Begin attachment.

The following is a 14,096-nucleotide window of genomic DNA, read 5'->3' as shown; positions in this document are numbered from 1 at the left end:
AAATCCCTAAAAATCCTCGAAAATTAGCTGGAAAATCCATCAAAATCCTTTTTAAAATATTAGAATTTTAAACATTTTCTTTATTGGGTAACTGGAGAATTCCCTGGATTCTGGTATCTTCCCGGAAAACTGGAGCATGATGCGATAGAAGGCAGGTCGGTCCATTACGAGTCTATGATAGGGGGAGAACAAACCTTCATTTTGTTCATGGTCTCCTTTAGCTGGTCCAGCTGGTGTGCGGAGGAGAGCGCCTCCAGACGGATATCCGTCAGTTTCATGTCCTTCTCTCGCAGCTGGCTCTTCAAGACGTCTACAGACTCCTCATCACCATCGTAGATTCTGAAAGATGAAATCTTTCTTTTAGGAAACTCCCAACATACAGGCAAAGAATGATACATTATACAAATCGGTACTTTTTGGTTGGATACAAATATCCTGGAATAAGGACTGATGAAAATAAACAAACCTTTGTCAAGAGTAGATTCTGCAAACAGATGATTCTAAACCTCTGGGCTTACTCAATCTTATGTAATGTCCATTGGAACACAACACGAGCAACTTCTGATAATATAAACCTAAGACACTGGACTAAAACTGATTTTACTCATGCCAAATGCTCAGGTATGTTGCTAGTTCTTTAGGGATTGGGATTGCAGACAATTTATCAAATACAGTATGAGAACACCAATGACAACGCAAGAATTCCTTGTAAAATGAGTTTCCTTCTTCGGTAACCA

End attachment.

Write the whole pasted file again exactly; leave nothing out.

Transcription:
The following is a 14,096-nucleotide window of genomic DNA, read 5'->3' as shown; positions in this document are numbered from 1 at the left end:
AAATCCCTAAAAATCCTCGAAAATTAGCTGGAAAATCCATCAAAATCCTTTTTAAAATATTAGAATTTTAAACATTTTCTTTATTGGGTAACTGGAGAATTCCCTGGATTCTGGTATCTTCCCGGAAAACTGGAGCATGATGCGATAGAAGGCAGGTCGGTCCATTACGAGTCTATGATAGGGGGAGAACAAACCTTCATTTTGTTCATGGTCTCCTTTAGCTGGTCCAGCTGGTGTGCGGAGGAGAGCGCCTCCAGACGGATATCCGTCAGTTTCATGTCCTTCTCTCGCAGCTGGCTCTTCAAGACGTCTACAGACTCCTCATCACCATCGTAGATTCTGAAAGATGAAATCTTTCTTTTAGGAAACTCCCAACATACAGGCAAAGAATGATACATTATACAAATCGGTACTTTTTGGTTGGATACAAATATCCTGGAATAAGGACTGATGAAAATAAACAAACCTTTGTCAAGAGTAGATTCTGCAAACAGATGATTCTAAACCTCTGGGCTTACTCAATCTTATGTAATGTCCATTGGAACACAACACGAGCAACTTCTGATAATATAAACCTAAGACACTGGACTAAAACTGATTTTACTCATGCCAAATGCTCAGGTATGTTGCTAGTTCTTTAGGGATTGGGATTGCAGACAATTTATCAAATACAGTATGAGAACACCAATGACAACGCAAGAATTCCTTGTAAAATGAGTTTCCTTCTTCGGTAACCA